Union County History
The Waxhaw and Catawba Native Americans were the first to live in modern Union County. Early surveyors noted the presence of the tribes and their lifestyle practices. An epidemic had reduced their numbers by the time European settlers immigrated into the area.
Union County was formed in 1842 from Anson and Mecklenburg counties. The name originated as a compromise from a political dispute between local Whigs and Democrats. Centrally located Monroe was established as its county seat.
US President Andrew Jackson was born in Waxhaws near the North Carolina and South Carolina border. Both states lay claim to his birthplace, but Union County has the Museum of the Waxhaws and Andrew Jackson Memorial.
The closest involvement to a skirmish in Union soil was the Battle of Waxhaws during the American Revolution in 1780. No reported battles or skirmishes took place here during the American Civil War.
The US Army set up a temporary training camp during World War II near Monroe. Camp Sutton was the training facility for the 1st Tank Destroyer Group and served as a staging area for the 1942 Carolina Maneuvers. The camp closed in 1945 but left behind important infrastructure for Monroe's development.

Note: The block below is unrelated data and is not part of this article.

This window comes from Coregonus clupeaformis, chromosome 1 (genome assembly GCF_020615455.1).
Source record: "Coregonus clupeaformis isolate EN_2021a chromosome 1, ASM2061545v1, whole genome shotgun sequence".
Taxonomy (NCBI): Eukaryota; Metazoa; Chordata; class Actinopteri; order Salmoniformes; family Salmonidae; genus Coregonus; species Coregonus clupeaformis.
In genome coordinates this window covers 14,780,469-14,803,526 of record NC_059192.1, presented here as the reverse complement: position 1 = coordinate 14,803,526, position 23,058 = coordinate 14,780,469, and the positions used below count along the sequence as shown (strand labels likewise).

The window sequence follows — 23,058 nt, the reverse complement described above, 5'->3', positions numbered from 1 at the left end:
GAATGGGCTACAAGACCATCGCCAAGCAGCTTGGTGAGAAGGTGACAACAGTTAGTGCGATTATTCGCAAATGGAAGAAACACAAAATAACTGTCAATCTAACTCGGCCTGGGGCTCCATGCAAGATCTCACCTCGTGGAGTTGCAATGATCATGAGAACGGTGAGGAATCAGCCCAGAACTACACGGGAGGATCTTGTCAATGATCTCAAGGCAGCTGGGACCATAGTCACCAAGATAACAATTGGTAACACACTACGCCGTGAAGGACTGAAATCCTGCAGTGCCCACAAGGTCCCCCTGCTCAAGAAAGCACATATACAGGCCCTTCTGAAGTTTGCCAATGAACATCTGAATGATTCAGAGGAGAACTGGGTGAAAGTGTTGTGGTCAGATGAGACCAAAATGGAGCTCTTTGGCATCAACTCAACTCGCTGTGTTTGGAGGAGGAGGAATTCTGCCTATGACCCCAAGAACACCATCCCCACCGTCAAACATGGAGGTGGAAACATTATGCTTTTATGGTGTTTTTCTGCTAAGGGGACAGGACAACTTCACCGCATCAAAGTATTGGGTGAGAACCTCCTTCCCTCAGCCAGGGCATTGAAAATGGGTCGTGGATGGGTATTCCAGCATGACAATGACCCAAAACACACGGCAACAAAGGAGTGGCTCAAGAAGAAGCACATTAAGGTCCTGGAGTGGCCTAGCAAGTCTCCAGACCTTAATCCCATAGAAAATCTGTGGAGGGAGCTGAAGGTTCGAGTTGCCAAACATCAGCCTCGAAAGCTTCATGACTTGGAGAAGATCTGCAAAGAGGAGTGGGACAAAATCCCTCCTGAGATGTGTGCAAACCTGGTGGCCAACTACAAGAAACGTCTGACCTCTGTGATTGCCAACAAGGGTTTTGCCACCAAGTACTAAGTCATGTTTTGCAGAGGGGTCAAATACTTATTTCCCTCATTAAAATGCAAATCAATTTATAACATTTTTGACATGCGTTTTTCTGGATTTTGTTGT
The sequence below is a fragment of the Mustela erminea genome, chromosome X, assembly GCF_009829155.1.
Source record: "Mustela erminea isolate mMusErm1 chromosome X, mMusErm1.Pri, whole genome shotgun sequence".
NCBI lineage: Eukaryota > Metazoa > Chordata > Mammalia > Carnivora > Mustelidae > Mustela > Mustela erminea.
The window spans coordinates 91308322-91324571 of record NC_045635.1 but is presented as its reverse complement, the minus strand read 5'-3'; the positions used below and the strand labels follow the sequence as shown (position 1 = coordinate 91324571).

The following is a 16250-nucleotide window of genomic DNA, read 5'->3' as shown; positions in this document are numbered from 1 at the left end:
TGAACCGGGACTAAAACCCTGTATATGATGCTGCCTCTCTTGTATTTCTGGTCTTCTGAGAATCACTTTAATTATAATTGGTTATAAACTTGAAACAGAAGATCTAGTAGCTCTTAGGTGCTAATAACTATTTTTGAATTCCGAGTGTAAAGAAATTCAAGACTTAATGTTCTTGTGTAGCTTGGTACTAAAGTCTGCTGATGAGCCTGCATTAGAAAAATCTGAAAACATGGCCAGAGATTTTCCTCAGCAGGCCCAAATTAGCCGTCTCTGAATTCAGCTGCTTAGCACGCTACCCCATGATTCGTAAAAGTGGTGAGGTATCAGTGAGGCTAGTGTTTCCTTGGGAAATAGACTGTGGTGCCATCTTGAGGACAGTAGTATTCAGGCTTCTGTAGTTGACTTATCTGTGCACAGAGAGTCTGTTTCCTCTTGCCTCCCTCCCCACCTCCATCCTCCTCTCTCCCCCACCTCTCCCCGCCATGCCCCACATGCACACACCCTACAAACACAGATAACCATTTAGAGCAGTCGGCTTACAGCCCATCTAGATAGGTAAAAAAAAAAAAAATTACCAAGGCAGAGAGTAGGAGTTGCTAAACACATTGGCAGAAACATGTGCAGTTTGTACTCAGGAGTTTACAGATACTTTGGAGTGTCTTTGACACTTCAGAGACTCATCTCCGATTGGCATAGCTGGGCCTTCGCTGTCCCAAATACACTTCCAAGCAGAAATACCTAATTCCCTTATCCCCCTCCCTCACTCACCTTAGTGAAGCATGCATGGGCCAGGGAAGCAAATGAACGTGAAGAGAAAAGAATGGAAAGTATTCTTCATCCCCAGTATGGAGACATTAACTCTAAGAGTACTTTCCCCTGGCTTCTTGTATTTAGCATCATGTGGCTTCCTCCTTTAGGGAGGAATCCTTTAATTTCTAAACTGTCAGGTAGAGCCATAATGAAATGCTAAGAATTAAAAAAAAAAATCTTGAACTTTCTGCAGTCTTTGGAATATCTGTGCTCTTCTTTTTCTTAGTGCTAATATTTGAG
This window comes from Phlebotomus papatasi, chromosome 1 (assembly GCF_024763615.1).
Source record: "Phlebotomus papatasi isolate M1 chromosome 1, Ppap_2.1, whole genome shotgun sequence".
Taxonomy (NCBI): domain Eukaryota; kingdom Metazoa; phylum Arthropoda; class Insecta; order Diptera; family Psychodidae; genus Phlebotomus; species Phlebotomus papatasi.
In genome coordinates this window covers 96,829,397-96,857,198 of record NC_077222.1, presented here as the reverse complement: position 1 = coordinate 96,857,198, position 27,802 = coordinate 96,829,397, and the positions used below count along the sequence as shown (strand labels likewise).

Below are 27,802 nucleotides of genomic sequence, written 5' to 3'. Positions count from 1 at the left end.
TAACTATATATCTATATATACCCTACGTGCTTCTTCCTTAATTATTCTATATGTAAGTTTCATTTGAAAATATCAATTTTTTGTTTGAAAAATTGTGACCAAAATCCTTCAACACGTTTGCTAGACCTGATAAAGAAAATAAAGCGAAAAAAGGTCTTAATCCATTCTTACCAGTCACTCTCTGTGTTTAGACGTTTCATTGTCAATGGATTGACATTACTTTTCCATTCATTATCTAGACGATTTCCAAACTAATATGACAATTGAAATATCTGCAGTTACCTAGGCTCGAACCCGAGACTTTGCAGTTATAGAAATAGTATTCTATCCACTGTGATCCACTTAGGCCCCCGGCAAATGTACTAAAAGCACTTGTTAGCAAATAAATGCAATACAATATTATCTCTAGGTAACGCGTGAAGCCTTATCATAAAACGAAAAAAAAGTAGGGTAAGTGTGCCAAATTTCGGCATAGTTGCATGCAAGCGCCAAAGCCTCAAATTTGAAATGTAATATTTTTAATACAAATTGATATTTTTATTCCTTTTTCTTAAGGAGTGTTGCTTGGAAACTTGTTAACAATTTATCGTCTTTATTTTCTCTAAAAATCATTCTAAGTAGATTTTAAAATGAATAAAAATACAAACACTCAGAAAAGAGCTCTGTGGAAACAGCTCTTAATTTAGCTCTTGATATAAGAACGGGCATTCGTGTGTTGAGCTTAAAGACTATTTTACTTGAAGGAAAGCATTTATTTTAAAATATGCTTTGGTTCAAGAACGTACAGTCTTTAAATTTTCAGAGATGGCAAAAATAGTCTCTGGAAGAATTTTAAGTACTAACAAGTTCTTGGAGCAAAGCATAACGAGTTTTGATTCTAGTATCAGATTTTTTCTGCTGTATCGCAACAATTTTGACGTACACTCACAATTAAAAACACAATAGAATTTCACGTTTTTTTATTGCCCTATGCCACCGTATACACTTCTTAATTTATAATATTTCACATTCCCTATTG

Since its founding, agriculture has been essential to the area's economy. At the same time, it has benefited from its proximity to Charlotte through the 20th century. Union has a strong business and industrial economy.
Union County was the birthplace of country music star Randy Travis.
Union County Cities and Areas
Union County is primarily agricultural, but it still offers many metropolitan conveniences like a commuter airport, shopping malls, and access to Charlotte. The unincorporated towns and villages sprinkled around the county offer a small-town feel. Many of these towns are continuing to grow and develop.
Monroe is the county seat and the hub of local government, culture, and industry. Monroe's large historic district is spearheaded by a revitalized downtown that is increasing business growth and visitor traffic. The town hosts several events throughout the year. It also has served as the backdrop for film crews using the historic Union County courthouse and its charming Main Street in major motion pictures, such as the web series "Funny for the Life of Me" and the adaption of Judy Blume's "Are You There, God? It's Me, Margaret."